Dog Arthritis and Common Joint Problems Part 2 – The Back Legs
Thanks for reading Part 2 of this article on common joint problems. Dog’s really do give their joints a workout and dog arthritis is unfortunately very common. Let’s continue our tour, joint by joint, through the common problems can lead to dog arthritis.
Please note this is just a summary, I don’t have time to detail each disease but the common ones you will find on other posts.
One of the most common causes of hip joint problems in dogs is hip dysplasia, a deformity of the hip joint (coxofemoral joint) that occurs during your pet’s growth period.
In a nutshell, the ball of the femur does not fit properly into the hip socket. Some affected dogs show no signs of this condition, while others may develop an altered gait and, as dog arthritis sets in, pain.
Other hip joint problems include:
- Coxofemoral Luxations (hip dislocations)
- Legge-Perthes Disease (a deformity of the femoral head resulting in lameness)
As is the case with humans, your dog’s knee joint is the articulation between the femur bone and the fibula and tibia. The stability in the knee joint comes from the surrounding soft tissue, and because it plays such a vital role in the movement of your pet, it is also susceptible to a number of injuries, including:
- Cranial Cruciate Ligament Rupture, a tearing of the knee ligaments that cross over deep inside a dogs knee. Very common!
- Caudal Cruciate Ligament Injury, similar to the cranial cruciate ligament injury
- Collateral Ligament Injury, injury to the ligaments on each side of the knee
- Multiple Ligament Injuries
- Meniscal Injury, a torn knee cartilage – very common!
- Patellar Luxation, a displacement of the kneecap, usually medial (towards the middle)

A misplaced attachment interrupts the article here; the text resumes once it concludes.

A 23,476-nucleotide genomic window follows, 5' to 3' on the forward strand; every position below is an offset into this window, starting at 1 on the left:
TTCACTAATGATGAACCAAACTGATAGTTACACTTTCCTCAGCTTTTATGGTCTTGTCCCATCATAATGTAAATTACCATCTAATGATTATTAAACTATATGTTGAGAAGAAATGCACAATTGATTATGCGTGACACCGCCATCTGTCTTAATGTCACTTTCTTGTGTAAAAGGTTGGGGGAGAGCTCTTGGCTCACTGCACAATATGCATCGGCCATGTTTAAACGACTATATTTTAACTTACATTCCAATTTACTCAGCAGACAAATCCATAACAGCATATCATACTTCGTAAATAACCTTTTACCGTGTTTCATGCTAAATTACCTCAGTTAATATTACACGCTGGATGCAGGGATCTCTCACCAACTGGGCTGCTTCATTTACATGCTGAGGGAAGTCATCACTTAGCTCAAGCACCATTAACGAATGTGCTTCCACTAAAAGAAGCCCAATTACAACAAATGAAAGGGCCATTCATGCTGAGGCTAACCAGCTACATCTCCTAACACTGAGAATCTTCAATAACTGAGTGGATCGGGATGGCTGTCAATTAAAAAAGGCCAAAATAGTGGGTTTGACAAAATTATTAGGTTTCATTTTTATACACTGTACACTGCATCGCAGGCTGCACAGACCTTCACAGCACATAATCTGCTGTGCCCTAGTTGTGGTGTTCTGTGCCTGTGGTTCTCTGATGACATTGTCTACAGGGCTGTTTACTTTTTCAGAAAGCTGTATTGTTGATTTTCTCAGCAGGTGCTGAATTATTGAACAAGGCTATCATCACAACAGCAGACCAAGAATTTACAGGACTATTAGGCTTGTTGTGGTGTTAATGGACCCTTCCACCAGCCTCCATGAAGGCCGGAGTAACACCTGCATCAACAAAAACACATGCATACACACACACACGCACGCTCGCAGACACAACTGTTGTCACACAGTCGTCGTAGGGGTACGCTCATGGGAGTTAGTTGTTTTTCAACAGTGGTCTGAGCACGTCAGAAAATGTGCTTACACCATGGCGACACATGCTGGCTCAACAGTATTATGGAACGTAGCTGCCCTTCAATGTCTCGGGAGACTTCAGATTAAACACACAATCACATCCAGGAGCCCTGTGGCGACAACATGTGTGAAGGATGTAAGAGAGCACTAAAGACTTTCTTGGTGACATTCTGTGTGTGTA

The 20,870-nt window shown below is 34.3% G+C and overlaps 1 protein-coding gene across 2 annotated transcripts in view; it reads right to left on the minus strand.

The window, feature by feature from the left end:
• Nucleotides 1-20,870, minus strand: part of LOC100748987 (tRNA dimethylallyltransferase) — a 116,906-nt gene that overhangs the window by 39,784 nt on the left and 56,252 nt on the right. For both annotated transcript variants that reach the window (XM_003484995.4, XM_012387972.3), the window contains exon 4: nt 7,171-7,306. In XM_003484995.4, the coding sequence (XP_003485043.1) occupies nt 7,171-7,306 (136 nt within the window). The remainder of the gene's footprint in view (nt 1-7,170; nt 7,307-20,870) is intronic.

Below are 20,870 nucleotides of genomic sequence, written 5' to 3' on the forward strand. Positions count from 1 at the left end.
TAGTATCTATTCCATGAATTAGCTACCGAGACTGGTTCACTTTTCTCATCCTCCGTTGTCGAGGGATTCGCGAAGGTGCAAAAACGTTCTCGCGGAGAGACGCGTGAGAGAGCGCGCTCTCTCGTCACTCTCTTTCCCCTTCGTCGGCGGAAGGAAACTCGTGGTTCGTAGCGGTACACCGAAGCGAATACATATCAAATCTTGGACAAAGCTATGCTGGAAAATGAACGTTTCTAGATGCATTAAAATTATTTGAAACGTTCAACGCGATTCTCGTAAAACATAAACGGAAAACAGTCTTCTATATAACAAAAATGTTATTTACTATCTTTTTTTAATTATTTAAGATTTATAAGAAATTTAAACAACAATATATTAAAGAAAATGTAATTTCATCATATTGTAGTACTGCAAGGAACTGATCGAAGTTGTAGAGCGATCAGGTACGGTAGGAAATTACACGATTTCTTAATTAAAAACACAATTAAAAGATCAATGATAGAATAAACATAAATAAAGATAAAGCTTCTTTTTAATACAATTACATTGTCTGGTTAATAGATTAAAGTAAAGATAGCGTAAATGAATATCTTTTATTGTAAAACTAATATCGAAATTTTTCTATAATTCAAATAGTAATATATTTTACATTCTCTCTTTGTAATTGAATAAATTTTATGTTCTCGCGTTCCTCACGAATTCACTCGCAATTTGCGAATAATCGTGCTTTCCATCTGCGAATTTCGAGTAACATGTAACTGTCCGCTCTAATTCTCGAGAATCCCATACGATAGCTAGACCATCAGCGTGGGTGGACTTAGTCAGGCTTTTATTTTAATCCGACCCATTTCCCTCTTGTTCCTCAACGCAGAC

- Osteochondritis Dissecans of the Stifle. Cartilage from the knee detaches and causes arthritis.
Hock or Ankle (Tarsus)
The dog’s hock joint is what would correspond to the human ankle. In the hock, the large bone of the lower leg (tibia) rests principally on the tarsal bone (talus).
One of the most common hock joint problems is OCD (osteochondritis dissecans), which means, as it does in the shoulder and the elbow, a small piece of bone or cartilage has come loose in a young dog’s joint, resulting in inflammation and irritation.
However, when examining your dog with hock pain or swelling, your veterinarian will also consider the following in order to make a correct diagnosis:
- Ligamentous injury of the Tarsus, a sprained ankle
- Achilles tendon injuries very similar to what we get
Other Joint Problems
Not all joint problems are specific to a particular joint. Inflammatory arthritis is common in people as rheumatoid arthritis. Thankfully this disease is far less common in dogs but they do suffer from a similar condition called immune mediated polyarthritis which can be very debilitating.
Cancer can sometimes be seen. While not common in canine joints, bone cancer sometimes occurs around the knee, shoulder and wrist resulting in dog arthritis symptoms.
Dog joint problems should be taken very seriously, as early intervention and treatment by your veterinarian can prevent any associated onset of dog arthritis. Read my blog and you can ask me any questions in the comments section below.
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